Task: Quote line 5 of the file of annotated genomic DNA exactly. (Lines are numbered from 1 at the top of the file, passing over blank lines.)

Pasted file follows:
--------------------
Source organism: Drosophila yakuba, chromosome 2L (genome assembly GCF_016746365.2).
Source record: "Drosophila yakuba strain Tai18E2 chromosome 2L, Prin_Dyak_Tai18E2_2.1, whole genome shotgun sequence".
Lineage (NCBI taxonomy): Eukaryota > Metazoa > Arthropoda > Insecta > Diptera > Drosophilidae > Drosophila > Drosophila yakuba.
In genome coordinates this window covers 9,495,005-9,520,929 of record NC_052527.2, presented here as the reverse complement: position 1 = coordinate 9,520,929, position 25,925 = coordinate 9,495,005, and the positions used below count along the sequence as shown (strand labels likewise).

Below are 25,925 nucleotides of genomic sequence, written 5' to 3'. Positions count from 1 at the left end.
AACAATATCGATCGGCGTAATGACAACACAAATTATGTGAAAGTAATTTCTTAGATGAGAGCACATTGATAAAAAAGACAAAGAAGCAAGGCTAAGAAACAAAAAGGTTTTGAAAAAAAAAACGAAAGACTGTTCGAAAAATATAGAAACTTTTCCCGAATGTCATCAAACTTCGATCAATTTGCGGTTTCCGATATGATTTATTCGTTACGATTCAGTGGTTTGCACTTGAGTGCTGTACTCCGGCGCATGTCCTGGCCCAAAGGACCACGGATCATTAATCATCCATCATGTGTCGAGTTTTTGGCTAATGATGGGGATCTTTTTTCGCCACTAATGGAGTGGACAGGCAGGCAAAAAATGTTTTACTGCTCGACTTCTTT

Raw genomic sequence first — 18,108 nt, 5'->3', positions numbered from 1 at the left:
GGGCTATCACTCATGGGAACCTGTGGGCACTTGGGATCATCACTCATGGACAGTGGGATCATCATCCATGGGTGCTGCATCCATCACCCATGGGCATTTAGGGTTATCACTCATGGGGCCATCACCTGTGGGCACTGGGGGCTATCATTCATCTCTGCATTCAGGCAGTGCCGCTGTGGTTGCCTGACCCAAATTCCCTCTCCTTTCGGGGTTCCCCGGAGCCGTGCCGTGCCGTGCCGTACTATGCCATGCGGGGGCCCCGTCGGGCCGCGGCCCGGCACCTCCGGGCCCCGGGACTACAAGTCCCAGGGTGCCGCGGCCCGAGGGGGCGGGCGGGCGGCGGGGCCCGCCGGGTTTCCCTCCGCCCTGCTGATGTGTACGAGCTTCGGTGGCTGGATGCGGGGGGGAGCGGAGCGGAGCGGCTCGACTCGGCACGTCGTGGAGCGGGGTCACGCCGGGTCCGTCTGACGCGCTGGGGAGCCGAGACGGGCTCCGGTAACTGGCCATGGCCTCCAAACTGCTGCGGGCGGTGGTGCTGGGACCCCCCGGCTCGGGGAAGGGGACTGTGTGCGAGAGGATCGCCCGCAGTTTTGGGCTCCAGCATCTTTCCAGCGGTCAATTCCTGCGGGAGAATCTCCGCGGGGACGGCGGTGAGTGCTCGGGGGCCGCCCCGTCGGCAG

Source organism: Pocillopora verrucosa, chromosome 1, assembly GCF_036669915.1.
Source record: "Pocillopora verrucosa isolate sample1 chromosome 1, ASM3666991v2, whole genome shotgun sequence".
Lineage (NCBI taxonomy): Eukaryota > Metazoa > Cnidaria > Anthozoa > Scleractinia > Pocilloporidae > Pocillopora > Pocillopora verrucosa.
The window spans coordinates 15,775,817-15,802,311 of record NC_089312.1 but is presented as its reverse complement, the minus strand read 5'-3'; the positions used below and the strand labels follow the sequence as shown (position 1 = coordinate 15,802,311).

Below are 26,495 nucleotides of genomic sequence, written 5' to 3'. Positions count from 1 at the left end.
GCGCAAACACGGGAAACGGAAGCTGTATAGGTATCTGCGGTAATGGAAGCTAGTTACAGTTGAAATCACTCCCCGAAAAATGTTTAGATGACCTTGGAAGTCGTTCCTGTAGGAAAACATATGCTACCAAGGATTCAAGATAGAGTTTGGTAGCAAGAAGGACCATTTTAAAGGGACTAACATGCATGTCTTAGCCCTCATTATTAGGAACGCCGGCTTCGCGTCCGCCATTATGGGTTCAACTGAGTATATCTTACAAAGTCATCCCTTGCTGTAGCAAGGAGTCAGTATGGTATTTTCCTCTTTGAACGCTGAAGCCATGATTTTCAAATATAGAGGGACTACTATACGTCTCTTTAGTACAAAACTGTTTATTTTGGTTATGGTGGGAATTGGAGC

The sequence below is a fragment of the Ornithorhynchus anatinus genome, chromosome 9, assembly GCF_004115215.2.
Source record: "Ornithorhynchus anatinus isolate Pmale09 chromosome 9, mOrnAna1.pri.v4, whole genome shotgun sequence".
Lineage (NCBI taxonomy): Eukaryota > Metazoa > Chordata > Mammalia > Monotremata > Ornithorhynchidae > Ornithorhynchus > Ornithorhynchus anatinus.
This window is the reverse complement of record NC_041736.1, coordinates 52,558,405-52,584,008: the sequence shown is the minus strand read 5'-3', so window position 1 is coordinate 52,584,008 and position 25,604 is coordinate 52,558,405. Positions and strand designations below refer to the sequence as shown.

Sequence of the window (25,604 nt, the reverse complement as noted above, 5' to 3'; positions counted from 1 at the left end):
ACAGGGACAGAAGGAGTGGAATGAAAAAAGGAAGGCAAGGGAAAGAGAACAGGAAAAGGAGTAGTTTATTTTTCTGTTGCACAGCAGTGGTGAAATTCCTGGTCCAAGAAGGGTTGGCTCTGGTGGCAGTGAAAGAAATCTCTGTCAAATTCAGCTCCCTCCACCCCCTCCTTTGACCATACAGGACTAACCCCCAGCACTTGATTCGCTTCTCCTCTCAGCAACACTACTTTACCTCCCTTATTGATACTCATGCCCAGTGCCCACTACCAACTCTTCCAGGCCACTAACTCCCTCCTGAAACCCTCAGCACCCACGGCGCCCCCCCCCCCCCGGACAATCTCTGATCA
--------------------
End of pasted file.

Below are 25,925 nucleotides of genomic sequence, written 5' to 3'. Positions count from 1 at the left end.